"I'm a little emotional, of course, it means a lot to me," Cookson told Cyclingnews as he left the stage of the congress.

    "I've spent the last four years working really hard, I've travelled a lot, not just to put my face around and take selfies with some silly people who've criticised me on Twitter, but to actually try and learn and understand and help our national federations in what they're doing.

    "I expected to win. But that's life, that's politics. Life goes on. I'm proud of what I achieved over the last four years and I'm leaving with my head held high."

    ASO and the French connection

    You can read more at Cyclingnews.com

  5. Lappartient: I expected over 30 votes

    David Lappartient has told Cyclingnews that he was confident of an overwhelming majority in the UCI presidential election. The Frenchman comprehensively beat Brian Cookson 37 votes to 8 to become the new president, but many had expected a much closer race.

    “Yesterday when we spoke I knew where I was and I wasn’t far away in the end. I wasn’t entirely sure on final numbers, but I expected more than 30. I’m very happy,” he told Cyclingnews.

    Cookson expected to win the election although he thought that it would come down to just a few votes. However, Lappartient made huge inroads in Europe, where he is understood to have taken almost all of the 15 delegate votes. The election was run via a secret ballot with 45 delegates nominated to vote.


    Cookson and Lappartient ran campaigns with several similarities, but the Frenchman executed his path to office with far greater precision.

    One UCI Management Committee member told Cyclingnews that, “Lappartient was everywhere and communicated very well. Brian didn’t have a strong campaign.”

    When asked where he won the election, Lappartient told Cyclingnews that he offered something different to Cookson’s introverted and steady style of governance.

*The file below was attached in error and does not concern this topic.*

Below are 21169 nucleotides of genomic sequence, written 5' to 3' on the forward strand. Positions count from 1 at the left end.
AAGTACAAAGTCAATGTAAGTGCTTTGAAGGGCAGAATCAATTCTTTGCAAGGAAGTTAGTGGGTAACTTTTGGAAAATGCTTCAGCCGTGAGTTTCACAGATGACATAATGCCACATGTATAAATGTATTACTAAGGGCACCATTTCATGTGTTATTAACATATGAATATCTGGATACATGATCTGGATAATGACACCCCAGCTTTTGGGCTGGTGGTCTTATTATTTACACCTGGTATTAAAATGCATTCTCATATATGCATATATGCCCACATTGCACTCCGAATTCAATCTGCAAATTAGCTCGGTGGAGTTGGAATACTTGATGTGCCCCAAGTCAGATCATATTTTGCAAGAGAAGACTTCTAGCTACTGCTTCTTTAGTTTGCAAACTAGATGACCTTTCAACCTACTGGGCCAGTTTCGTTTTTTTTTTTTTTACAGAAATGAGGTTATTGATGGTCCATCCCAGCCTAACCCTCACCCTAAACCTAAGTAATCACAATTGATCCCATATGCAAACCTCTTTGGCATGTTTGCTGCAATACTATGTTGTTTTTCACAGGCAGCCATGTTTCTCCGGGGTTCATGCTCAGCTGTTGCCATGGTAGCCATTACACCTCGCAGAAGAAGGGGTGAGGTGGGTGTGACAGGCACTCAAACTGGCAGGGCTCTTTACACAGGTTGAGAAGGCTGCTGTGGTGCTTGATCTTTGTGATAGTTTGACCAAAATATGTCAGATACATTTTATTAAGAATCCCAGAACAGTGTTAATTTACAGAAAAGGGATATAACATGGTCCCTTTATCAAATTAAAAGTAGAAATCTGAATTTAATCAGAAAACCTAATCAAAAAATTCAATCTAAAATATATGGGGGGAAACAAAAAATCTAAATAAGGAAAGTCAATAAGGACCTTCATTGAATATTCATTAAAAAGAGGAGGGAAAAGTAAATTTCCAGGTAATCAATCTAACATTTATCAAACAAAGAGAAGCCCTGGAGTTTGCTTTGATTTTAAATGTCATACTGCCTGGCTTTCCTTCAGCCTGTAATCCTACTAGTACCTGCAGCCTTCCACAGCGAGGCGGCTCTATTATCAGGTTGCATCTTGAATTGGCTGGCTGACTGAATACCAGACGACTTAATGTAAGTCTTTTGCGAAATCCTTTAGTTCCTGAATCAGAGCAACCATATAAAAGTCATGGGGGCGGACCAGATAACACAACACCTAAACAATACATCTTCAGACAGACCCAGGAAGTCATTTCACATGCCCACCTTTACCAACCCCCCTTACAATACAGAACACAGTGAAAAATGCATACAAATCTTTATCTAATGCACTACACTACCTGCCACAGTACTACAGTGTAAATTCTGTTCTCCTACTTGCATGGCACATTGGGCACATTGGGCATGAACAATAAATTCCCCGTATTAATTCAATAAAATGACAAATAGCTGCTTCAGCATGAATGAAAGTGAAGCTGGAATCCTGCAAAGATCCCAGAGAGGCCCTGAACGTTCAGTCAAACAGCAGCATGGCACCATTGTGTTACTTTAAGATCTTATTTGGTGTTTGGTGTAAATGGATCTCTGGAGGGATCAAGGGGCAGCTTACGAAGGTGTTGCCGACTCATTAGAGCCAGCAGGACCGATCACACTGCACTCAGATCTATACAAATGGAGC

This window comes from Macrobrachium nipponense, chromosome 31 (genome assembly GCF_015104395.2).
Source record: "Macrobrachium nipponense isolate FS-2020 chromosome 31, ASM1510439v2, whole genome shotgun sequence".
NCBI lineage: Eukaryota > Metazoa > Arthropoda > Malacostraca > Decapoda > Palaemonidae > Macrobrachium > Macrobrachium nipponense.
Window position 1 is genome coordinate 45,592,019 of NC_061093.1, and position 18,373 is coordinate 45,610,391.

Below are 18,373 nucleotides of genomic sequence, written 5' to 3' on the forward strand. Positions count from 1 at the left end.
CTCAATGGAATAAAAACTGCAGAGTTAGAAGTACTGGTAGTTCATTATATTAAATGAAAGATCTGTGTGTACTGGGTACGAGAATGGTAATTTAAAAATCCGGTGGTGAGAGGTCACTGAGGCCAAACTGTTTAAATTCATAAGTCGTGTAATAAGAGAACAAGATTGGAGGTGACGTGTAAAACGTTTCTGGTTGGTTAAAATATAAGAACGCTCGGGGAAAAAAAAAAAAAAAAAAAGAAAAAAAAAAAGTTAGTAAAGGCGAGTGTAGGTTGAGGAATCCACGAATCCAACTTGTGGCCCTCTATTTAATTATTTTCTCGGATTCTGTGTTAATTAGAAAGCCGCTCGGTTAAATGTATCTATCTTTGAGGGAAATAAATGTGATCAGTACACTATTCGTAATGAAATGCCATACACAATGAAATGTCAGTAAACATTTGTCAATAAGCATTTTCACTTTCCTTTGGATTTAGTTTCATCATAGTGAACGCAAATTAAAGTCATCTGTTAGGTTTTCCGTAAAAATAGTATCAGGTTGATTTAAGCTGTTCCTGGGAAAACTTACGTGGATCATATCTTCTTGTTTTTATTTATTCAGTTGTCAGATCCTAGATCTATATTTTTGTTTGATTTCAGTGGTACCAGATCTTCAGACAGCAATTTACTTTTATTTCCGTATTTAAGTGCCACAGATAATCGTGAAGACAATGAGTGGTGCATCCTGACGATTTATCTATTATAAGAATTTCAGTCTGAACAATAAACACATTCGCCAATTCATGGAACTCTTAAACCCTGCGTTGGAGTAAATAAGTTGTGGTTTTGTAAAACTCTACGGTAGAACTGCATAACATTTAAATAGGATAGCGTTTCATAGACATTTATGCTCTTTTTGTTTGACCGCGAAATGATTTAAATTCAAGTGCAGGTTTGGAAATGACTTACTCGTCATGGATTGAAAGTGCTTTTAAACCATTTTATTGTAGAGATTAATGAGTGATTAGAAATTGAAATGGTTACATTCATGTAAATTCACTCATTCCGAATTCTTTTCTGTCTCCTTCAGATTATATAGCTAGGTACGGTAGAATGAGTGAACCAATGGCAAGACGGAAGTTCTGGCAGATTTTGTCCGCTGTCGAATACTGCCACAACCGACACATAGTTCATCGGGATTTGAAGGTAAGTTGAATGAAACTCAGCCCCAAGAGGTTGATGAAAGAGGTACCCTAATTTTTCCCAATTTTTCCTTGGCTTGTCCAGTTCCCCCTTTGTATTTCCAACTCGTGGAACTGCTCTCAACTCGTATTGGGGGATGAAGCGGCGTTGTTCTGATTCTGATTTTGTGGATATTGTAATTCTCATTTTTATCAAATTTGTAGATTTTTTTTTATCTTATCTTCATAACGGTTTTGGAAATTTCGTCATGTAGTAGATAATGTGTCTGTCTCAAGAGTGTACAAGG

No role for McQuaid

    ASO rejoices

    You can read more at Cyclingnews.com

  6. Orica-Scott signs Jolien D'hoore

    Orica-Scott has announced the signing of sprinter Jolien D’hoore from Wiggle-High5 for the 2018 season. D’hoore has won more than any other rider this season and claimed victory at the final round of the Women’s WorldTour, the Madrid Challenge.

    The confirmation that D’hoore would be joining the squad comes hot on the heels of a two-year extension with new time trial world champion Annemiek van Vleuten. The team has also extended with Amanda Spratt.

    “The team has a good mix of experienced riders and youngsters. I know some of the riders, and they really impressed me this year,” D’hoore said in a press release. “I'm looking forward to working together with them and to winning as many races as we can.”


    D’hoore has spent the last three seasons racing with the Wiggle-High5 team, following stints with Lotto Soudal and Topsport Vlaanderen. Her primary focus was the track at the Olympic Games last year, where she won bronze in the Omnium, but she has switched back to the road full-time this season.

    She took two wins in her native Belgium in the spring before claiming overall victory at the Tour of Chongming Island, the first stage race of the year on the Women's WorldTour calendar. Further wins have also come at the Women’s Tour and the Giro Rosa. D’hoore has enjoyed a flurry of success in the build-up to the World Championships with four wins in the space of a month, including the Madrid Challenge, although she has said that she does not consider herself a big favourite for the competition.

    In the past, D’hoore won the Ronde van Drenthe and has been on the podium at the Tour of Flanders.

    You can read more at Cyclingnews.com

  7. Team Sky creates partnership between Shimano's PRO brand and K-Edge

    This article originally appeared on BikeRadar

    What does WorldTour-powerhouse Team Sky do when their favourite handlebars aren't compatible with any computer mounts? They make some introductions and Idaho-based K-Edge gets to work CNCing some very unique shapes. The major stumbling block is that while the PRO Vibe bars are very aero, they're actually not round near the stem clamp.


    Shimano's latest Vibe handlebar isn't round so K-Edge had to do some very intricate machine work

    K-Edge PRO Vibe Race Mount features

    • Compatible with Garmin 820, 520, 510, 500, 25, 20
    • Inserts for Wahoo and Sigma available
    • 30 grams
    • Black anodized

    The mount will be branded PRO and sold through Shimano

    WorldTour spec

    Pricing and availability

    You can read more at Cyclingnews.com

  8. Danny van Poppel signs two-year deal with LottoNL-Jumbo

    Almost a month after it was rumoured that Danny van Poppel was set to switch Team Sky for LottoNL-Jumbo, the Dutchman’s move has been confirmed by the team. Van Poppel has penned a two-year deal with the Dutch squad after riding for Team Sky since the 2016 season.

    Van Poppel says that sprinting will remain his primary focus – he will ride alongside Dylan Groenewegen, winner on the Champs Elysées at this year's Tour de France – but that the Classics are also a target.